Joe Herzog, AIA
Photo courtesy Merzproject
Joe Herzog, AIA, co-founded Merzproject in 2004.

One of the country’s oldest architecture firms has teamed with one of its youngest, betting on expansion while other practices scale back.

In early December, Shepley Bulfinch Richardson & Abbott, which was founded by H.H. Richardson in 1874, acquired Merzproject of Phoenix, Arizona, which formed in 2004.

The young firm, which will remain in Phoenix with its two principals intact, will also retain its name, with a slight twist; it will now be known as “Merzproject, a studio of Shepley Bulfinch.”

In 2008, Shepley Bulfinch reportedly earned $36.6 million in architectural revenues and ranked No. 89 on Architectural Record’s list of the top 250 U.S. firms. Merzproject, with just eight employees, can tap its parent company’s resources, like, say, publicists and accountants, says principal Joe Herzog, AIA, who did not disclose the deal’s terms.

More significantly, though, Herzog’s fledgling practice, which Architectural Record named as a Design Vanguard firm this month, in a nod to its budding talent, may now have a better shot at larger and more varied commissions. As Herzog explains: “Unfortunately in America there is an obsession with, ‘Have you done a building type 40 times before?’ And if even you have, they may short-list you.”

For Shepley Bulfinch, whose 130 employees are based in a single Boston office, meanwhile, the merger lands it a key beachhead in the Southwest, which should be a growth area once the current recession eases, says president Carole Wedge, FAIA.

In the expansion, Wedge’s firm can afford to be so counter-cyclical because it’s weathered the downturn with relatively safe university and hospital projects, she adds, rather than the riskier housing and Dubai-related ventures that doomed some of its peers.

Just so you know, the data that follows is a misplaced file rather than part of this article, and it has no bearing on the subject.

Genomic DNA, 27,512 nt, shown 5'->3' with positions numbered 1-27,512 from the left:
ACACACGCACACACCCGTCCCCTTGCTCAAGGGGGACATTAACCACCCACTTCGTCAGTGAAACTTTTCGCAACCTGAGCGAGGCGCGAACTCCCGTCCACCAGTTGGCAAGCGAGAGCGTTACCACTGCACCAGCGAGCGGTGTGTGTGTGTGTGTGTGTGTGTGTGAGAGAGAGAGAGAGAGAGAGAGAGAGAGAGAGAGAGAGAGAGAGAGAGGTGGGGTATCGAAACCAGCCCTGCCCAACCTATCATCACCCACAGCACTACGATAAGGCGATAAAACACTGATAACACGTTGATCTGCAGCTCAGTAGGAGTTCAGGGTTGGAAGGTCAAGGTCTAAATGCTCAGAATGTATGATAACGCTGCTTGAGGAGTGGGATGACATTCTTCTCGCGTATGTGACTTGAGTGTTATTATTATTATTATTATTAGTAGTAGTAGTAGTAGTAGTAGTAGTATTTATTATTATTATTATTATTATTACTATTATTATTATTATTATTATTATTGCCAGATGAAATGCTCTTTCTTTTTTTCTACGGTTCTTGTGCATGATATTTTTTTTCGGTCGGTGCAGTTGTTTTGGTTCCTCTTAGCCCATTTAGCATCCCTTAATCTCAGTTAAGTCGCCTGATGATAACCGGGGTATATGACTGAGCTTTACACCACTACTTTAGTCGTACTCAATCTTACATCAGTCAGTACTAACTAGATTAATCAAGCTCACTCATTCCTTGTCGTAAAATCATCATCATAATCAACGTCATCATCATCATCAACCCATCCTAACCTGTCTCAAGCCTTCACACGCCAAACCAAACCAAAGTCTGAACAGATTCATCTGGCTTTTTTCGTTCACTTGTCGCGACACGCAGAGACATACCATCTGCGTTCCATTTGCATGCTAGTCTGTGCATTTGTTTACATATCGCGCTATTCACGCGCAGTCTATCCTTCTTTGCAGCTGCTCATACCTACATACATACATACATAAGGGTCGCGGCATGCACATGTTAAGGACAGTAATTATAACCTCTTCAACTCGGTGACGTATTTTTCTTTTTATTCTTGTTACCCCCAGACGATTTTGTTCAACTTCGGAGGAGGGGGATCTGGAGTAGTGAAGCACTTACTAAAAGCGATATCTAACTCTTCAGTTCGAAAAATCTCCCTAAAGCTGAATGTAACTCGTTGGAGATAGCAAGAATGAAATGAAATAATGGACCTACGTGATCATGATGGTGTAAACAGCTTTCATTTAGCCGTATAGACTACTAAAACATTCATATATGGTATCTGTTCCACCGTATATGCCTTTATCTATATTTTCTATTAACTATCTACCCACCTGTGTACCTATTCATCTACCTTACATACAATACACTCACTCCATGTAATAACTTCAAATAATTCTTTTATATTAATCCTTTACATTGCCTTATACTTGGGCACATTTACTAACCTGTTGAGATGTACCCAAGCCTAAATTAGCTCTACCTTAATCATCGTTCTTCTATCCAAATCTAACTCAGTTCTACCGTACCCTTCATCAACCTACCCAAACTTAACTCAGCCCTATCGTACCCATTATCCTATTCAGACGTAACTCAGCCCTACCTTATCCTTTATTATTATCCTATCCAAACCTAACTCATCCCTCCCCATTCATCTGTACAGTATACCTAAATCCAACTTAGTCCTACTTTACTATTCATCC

“We weren’t flying as high as some of those folks,” says Wedge of her firm, whose portfolio includes 120 projects at Harvard, plus many other Ivy League schools. “But now we can sow seeds for the future.”

So far, the first project for the combined firms—the conversion of a 1980s mirrored-glass midrise office building into a 12,000-square-foot clinic for the Southwest College of Naturopathic Medicine and Health Sciences, in Tempe—seems to play to Shepley Bulfinch’s healthcare strengths.

But the large East Coast firm may have a chance at less-traditional undertakings if it follows the lead of Merzproject, known for more modern, smaller-scale projects. Its portfolio includes the Galleries at Turney, a series of LEED-certified modular-style homes in Scottsdale, or After Hours, a mixed-use art studio, wine cellar, and residence in central Phoenix.

And that divergence in subject and style might win Richardson’s approval. “He was an innovator who pushed the envelope,” Wedge says, “and I think we are doing that, too.”